About Your Money
Comparing $100 in cash today to its relative value in the year 2000 divulges that it lost between $36 and $81 (depending upon the value category) in relative value due to inflation, devalued currency and various other reasons. For example, in 2000, had you placed $100 in a savings account that paid, say, a generous 3%, you’d have earned roughly $51 over the last 17 years and, subtracting the $36 value loss, you would have earned only $15. Had you placed that $100 in a garden-buried fruit jar, you’d have lost the full $51.
Had you invested the $100 in NASDAQ stocks in 2000, you would have bought high and quite possibly not regained your initial investment until 2016. Remember 2009?
MeasuringWorth.com says you can determine relative value via an online purchasing power calculator and, in the above example, the $100 factored in the percentage increase in the consumer price index (CPI) between 2000 and 2017, which reveals the relative value.
There’s more, especially for signshops. First is the contemporary cost analysis, e.g., the cost of a year 2000 sign-building project. A sign from back then that required $100 would cost $151 to produce today.
WHERE DID THE MONEY GO?
What happened to the money is complex, but the two causes for the loss of buying power are inflation and the floating value of the dollar (when contrasted against the world market). Like it or not, you shop and buy in a world market. Read the labels – groceries, clothing, hardware, cars and supplies; it goes even deeper when you research components.
The currency market – a loosely held organization of banks, central banks, commercial firms, investment management firms, hedge funds and retail foreign exchange (Forex) brokers and investors who buy, sell, exchange and speculate on different currencies – constantly affects the value of money. They treat currencies like baseball cards.
Most of their transactions occur via linked global computer networks owned by large banks and brokers. No surprise, the US dollar is the most traded, followed by the Japanese yen, the British pound and the Swiss franc.
These diverse entities speculate on currency values. The variables are market-demand with assessments generally based on a country’s economic strength, growth and interest-rate differentials. This is also where the terms “strong” and “weak” apply to currency. A “strong” dollar is one that sells high in the currency market. In real life, a strong dollar upwardly affects the price other countries pay for US goods, but it also allows US buyers to purchase foreign-made goods at a lower value rate; thus, a strong dollar is good for the average Joe.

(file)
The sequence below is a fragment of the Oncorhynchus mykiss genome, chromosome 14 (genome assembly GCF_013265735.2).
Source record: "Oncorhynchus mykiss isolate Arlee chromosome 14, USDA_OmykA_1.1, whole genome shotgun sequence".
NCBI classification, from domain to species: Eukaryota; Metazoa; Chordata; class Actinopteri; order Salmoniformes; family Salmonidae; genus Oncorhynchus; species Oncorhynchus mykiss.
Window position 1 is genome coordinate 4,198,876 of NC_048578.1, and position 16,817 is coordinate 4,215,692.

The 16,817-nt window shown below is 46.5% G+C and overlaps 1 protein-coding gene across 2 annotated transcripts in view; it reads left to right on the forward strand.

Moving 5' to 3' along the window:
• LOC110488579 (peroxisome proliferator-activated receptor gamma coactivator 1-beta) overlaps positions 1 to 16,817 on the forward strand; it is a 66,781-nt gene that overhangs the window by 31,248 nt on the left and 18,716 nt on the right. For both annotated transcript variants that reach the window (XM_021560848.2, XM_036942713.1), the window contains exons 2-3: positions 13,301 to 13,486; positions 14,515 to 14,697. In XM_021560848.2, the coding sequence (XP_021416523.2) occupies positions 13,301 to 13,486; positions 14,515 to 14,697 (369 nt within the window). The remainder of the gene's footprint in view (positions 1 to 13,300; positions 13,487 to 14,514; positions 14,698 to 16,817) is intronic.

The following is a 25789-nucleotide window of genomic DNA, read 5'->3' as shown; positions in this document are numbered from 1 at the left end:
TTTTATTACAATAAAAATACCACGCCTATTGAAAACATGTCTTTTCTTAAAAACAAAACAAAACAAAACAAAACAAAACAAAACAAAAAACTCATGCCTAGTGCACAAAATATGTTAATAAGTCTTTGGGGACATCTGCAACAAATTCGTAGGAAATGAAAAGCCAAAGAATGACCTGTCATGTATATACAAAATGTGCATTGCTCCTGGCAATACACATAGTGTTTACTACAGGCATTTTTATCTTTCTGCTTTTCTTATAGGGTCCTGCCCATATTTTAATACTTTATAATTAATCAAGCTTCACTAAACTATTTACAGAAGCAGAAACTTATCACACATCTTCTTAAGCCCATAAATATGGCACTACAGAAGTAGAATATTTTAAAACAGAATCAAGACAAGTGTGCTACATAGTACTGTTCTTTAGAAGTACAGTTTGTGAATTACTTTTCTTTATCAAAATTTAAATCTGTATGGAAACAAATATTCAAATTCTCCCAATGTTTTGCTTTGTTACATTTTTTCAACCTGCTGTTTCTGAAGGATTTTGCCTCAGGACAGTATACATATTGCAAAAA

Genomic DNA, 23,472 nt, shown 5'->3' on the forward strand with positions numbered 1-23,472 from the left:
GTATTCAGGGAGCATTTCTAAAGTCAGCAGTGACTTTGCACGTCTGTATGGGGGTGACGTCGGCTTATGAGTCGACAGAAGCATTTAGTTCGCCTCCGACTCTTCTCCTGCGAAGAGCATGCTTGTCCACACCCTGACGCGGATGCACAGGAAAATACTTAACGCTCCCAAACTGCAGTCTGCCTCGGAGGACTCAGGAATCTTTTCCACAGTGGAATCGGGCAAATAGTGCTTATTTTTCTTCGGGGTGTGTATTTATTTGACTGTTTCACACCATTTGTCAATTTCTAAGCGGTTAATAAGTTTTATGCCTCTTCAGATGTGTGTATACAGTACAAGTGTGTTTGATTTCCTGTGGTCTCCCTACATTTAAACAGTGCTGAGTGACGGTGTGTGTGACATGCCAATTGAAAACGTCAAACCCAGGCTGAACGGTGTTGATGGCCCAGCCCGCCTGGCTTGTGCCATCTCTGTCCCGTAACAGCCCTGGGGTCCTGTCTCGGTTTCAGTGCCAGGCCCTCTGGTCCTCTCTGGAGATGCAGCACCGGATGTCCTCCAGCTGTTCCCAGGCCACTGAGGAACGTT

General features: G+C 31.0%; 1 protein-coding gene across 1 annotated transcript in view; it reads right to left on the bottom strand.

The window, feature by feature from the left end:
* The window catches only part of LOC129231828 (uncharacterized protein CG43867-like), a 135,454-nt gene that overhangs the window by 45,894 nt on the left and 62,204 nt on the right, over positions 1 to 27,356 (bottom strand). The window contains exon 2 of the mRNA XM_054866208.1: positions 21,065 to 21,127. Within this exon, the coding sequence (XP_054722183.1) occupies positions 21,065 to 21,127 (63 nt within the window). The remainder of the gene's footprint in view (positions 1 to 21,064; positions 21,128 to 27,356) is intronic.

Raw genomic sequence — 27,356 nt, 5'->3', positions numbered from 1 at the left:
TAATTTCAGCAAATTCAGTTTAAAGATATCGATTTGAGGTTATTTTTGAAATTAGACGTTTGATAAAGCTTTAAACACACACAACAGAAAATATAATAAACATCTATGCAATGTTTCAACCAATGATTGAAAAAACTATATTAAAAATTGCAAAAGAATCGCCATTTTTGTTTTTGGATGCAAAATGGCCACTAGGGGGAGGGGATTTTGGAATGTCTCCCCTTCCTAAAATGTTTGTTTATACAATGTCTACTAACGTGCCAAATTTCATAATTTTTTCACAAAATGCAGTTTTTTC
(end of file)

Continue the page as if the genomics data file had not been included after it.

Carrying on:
The catch-22 is that a strong dollar lowers US export demand which, in turn, hurts manufacturing jobs.
US companies that export products prefer a weak dollar because it allows them to be more competitive when selling against in-country manufacturers. Conversely, a “weak” dollar (compared to other currencies at that time) means that the average Joe pays more for imported goods because the US dollar value – and therefore Joe’s buying power – are proportionally diminished.
The scale of these transactions pervades what is described as the “value chain,” the set of activities and processes that industrial firms accomplish to deliver products or services for domestic or foreign markets. The extensiveness of such fluctuations touches the entire manufacturing chain, its systems, subsystems, processes, resources and numerous other activities that determine costs and profits. A classic signshop example is how oil prices affect the cost of plastic materials and other petroleum-based sign products.
IT’S NOT GOLD, OR EVEN STEEL
So, what’s the lesson? Consider that world currency today is “fiat money;” that is, paper money with a value based upon pliable values (what a government declares and that currency’s relationship in the world currency market). Your best defense is to weigh the anticipated future value of any venture money against various investments, especially in equipment that will generate more dollars than would savings or stock investment accounts. Also, try to travel and buy foreign-made products when the dollar is strong because the dollar’s value is higher in other ports during these periods. Even better, if you’re about to buy an expensive imported machine, research the dollar-value proposition of the maker country’s currency against that of the US dollar, to see if you have the advantage.
Enhance your Signs of the Times reading experience by exploring our interactive digital edition. Receive it in your inbox by subscribing online.